For five decades a huge pile of ruins remained at the heart of Dresden - the Frauenkirche, casualty of the Allied fire bombing in 1945. Now the church is being reconstructed. Steve Crawshaw reports

Dresden extends its olive branch to royalty

Fifty years after Allied aircraft razed the city, reconciliation is in the air, writes Steve Crawshaw in Bonn

Kohl fails to see joke in row over TV satire

Never use a diplomatic nutcracker when a giant sledgehammer will do. That seems to be Bonn's policy when it comes to media criticism.
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Independent Travel
Pompeii, Capri & the Bay of Naples
Seven Cities of Italy
Burgundy, the River Rhone & Provence
Prague, Budapest and Vienna
Lake Garda
3.	Provence 6 nights B&B by train from £599pp
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Syrian conflict is the world's first 'climate change war', say scientists, but it won't be the last one

Climate change key in Syrian conflict

And it will trigger more war in future
How I outwitted the Gestapo

How I outwitted the Gestapo

My life as a Jew in wartime Berlin
The nation's favourite animal revealed

The nation's favourite animal revealed

Women like cuddly creatures whilst men like creepy-crawlies
Is this the way to get young people to vote?

Getting young people to vote

From #VOTESELFISH to Bite the Ballot
Poldark star Heida Reed: 'I don't think a single bodice gets ripped'

Poldark star Heida Reed

'I don't think a single bodice gets ripped'
The difference between America and Israel? There isn’t one

The difference between America and Israel? There isn’t one

Netanyahu knows he can get away with anything in America, says Robert Fisk
Families clubbing together to build their own affordable accommodation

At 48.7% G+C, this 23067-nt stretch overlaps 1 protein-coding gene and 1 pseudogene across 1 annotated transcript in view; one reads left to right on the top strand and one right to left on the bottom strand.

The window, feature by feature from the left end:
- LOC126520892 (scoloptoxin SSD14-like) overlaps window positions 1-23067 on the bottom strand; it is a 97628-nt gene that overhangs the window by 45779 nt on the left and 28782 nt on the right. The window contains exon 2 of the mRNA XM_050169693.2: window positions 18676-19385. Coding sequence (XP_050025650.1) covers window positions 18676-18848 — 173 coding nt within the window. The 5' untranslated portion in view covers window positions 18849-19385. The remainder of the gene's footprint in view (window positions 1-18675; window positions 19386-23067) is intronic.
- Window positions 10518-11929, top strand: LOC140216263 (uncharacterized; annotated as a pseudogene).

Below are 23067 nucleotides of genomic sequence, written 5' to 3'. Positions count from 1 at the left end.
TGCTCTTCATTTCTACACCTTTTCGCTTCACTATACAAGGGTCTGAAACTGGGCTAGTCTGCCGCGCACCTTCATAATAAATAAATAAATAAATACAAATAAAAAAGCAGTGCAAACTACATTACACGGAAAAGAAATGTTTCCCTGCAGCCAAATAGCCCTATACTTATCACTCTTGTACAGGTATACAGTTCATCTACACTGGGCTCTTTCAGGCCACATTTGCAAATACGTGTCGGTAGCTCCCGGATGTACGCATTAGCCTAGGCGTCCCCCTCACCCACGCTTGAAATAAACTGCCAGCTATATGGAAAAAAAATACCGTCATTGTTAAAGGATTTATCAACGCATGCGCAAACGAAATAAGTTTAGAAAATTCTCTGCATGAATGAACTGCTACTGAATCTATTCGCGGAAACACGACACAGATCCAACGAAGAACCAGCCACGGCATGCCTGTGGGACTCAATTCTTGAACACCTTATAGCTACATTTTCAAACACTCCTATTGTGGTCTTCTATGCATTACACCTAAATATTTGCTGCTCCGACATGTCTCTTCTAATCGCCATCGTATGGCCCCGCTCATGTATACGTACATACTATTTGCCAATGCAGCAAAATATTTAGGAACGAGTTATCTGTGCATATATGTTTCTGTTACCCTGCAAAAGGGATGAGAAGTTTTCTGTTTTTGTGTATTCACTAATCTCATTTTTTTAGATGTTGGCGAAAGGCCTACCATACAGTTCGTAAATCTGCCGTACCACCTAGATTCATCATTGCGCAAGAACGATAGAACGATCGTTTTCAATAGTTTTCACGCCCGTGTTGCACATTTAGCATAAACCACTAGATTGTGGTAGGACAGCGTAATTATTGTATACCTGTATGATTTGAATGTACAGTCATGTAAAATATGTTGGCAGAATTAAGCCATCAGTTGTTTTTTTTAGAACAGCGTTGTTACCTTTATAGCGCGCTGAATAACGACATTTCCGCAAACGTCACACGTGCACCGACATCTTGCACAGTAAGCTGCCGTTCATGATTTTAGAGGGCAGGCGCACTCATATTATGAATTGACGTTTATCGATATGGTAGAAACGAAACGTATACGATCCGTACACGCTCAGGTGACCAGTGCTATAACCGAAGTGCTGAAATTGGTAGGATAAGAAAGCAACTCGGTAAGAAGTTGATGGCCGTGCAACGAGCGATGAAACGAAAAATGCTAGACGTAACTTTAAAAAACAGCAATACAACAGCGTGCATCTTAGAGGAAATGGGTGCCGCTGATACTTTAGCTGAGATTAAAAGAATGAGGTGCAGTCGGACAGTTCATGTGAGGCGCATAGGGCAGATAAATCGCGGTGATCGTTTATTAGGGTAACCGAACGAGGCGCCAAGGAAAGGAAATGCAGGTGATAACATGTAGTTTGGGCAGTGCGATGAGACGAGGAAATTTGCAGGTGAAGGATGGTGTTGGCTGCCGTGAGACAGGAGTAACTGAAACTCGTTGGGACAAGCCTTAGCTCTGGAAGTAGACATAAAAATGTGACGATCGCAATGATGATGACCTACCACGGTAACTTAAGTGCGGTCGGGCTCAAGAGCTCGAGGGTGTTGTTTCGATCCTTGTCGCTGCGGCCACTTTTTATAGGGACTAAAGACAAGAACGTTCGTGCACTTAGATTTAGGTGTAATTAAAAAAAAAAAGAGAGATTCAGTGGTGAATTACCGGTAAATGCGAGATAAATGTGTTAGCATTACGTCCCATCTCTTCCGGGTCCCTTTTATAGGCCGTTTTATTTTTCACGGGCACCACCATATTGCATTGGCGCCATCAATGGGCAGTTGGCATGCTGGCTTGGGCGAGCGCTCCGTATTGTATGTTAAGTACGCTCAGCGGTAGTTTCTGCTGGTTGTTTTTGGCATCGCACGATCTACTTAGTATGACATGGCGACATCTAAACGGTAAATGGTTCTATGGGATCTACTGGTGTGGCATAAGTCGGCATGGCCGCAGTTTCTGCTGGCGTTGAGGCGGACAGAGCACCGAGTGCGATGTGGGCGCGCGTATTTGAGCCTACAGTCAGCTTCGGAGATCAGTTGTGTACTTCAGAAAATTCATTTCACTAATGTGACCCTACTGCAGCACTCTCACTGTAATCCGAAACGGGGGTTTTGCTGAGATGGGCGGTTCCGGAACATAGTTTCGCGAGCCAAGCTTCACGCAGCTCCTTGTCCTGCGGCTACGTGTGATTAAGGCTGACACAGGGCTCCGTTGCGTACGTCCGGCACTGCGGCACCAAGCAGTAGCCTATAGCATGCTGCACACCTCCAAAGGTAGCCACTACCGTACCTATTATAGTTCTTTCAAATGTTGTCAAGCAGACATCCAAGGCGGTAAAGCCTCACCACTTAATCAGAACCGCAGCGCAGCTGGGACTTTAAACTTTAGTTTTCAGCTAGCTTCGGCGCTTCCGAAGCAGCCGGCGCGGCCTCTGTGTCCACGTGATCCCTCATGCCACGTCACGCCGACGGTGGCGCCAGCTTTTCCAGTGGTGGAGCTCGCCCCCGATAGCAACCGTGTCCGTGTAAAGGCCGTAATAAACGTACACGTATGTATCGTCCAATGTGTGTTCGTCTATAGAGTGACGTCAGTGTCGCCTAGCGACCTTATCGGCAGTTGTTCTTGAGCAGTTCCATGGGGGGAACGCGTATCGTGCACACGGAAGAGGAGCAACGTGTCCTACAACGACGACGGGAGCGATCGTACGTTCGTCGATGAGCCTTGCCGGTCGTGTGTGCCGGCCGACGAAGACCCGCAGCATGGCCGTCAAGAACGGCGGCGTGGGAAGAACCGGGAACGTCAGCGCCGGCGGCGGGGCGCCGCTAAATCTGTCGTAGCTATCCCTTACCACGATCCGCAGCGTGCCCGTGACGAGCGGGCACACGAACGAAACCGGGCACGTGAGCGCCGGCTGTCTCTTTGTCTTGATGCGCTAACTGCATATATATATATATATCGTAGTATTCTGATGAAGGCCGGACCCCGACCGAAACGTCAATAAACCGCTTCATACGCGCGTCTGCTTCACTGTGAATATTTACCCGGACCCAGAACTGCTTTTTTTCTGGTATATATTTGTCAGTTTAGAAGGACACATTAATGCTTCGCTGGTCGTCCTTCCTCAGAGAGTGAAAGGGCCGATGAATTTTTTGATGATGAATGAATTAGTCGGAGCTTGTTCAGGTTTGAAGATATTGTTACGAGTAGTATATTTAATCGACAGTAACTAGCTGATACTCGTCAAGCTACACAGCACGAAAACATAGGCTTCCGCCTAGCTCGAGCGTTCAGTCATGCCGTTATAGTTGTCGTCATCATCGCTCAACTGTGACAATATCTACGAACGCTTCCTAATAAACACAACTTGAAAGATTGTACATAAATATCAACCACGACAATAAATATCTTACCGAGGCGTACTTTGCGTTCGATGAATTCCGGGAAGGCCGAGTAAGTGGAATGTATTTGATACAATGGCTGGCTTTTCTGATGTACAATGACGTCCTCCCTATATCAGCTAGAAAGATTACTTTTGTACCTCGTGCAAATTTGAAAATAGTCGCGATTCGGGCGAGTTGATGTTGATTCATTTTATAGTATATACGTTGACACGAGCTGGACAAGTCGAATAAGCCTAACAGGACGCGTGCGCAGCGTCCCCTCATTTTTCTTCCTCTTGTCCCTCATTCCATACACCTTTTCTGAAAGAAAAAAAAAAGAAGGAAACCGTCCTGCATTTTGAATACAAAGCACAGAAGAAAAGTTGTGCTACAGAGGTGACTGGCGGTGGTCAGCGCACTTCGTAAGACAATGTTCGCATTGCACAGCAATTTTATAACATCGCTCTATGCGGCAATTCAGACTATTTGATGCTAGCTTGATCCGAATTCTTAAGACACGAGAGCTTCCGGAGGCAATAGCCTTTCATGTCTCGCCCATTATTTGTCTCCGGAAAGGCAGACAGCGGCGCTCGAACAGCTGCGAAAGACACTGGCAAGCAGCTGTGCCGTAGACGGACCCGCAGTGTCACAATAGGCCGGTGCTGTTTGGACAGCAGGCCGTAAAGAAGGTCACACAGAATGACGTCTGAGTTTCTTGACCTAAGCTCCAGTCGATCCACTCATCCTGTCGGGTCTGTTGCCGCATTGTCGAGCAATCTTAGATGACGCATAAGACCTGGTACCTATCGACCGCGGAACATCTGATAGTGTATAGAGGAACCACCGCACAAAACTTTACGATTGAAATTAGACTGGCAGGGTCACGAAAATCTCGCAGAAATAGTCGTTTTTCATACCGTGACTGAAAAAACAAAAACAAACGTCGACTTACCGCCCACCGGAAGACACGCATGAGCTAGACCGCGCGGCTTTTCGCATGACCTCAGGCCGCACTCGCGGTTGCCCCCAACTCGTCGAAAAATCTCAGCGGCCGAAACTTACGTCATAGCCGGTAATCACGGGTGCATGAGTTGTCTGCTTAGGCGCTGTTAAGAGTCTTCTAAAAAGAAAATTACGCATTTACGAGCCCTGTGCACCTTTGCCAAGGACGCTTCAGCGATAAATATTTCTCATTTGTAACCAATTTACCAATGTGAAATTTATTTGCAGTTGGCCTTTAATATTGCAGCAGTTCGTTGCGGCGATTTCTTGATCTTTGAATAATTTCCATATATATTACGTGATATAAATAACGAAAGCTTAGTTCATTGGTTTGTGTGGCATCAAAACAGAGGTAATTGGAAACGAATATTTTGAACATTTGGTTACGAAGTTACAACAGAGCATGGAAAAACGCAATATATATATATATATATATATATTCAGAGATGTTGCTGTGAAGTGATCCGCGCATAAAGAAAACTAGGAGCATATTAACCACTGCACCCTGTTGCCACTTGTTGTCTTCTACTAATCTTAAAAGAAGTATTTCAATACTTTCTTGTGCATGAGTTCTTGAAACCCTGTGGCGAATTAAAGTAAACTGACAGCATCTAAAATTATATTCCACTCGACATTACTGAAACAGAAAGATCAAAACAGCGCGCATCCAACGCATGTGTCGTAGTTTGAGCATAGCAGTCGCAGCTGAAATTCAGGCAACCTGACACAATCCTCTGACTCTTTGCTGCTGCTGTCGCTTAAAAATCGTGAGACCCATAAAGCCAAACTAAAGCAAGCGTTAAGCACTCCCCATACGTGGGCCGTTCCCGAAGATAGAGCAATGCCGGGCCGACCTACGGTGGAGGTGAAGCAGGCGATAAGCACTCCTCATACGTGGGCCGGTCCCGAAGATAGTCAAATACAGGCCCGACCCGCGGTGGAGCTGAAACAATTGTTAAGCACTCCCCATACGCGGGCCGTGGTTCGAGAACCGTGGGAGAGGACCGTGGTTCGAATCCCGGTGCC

Do It Yourself approach to securing a new house

Community land trusts marking a new trend for taking the initiative away from developers
Head of WWF UK: We didn’t send Cameron to the Arctic to see green ideas freeze

David Nussbaum: We didn’t send Cameron to the Arctic to see green ideas freeze

The head of WWF UK remains sanguine despite the Government’s failure to live up to its pledges on the environment
Author Kazuo Ishiguro on being inspired by shoot-outs and samurai

Author Kazuo Ishiguro on being inspired by shoot-outs and samurai

Set in a mythologised 5th-century Britain, ‘The Buried Giant’ is a strange beast
With money, corruption and drugs, this monk fears Buddhism in Thailand is a ‘poisoned fruit’

Money, corruption and drugs

The monk who fears Buddhism in Thailand is a ‘poisoned fruit’
America's first slavery museum established at Django Unchained plantation - 150 years after slavery outlawed

150 years after it was outlawed...

... America's first slavery museum is established in Louisiana
Kelly Clarkson: How I snubbed Simon Cowell and become a Grammy-winning superstar

Kelly Clarkson: How I snubbed Simon Cowell and become a Grammy-winning superstar

The first 'American Idol' winner on how she manages to remain her own woman – Jane Austen fascination and all
Tony Oursler on exploring our uneasy relationship with technology with his new show

You won't believe your eyes

Tony Oursler's new show explores our uneasy relationship with technology. He's one of a growing number of artists with that preoccupation
Ian Herbert: Peter Moores must go. He should never have been brought back to fail again

Moores must go. He should never have been brought back to fail again

The England coach leaves players to find solutions - which makes you wonder where he adds value, says Ian Herbert
War with Isis: Fears that the looming battle for Mosul will unleash 'a million refugees'

The battle for Mosul will unleash 'a million refugees'

Aid agencies prepare for vast exodus following planned Iraqi offensive against the Isis-held city, reports Patrick Cockburn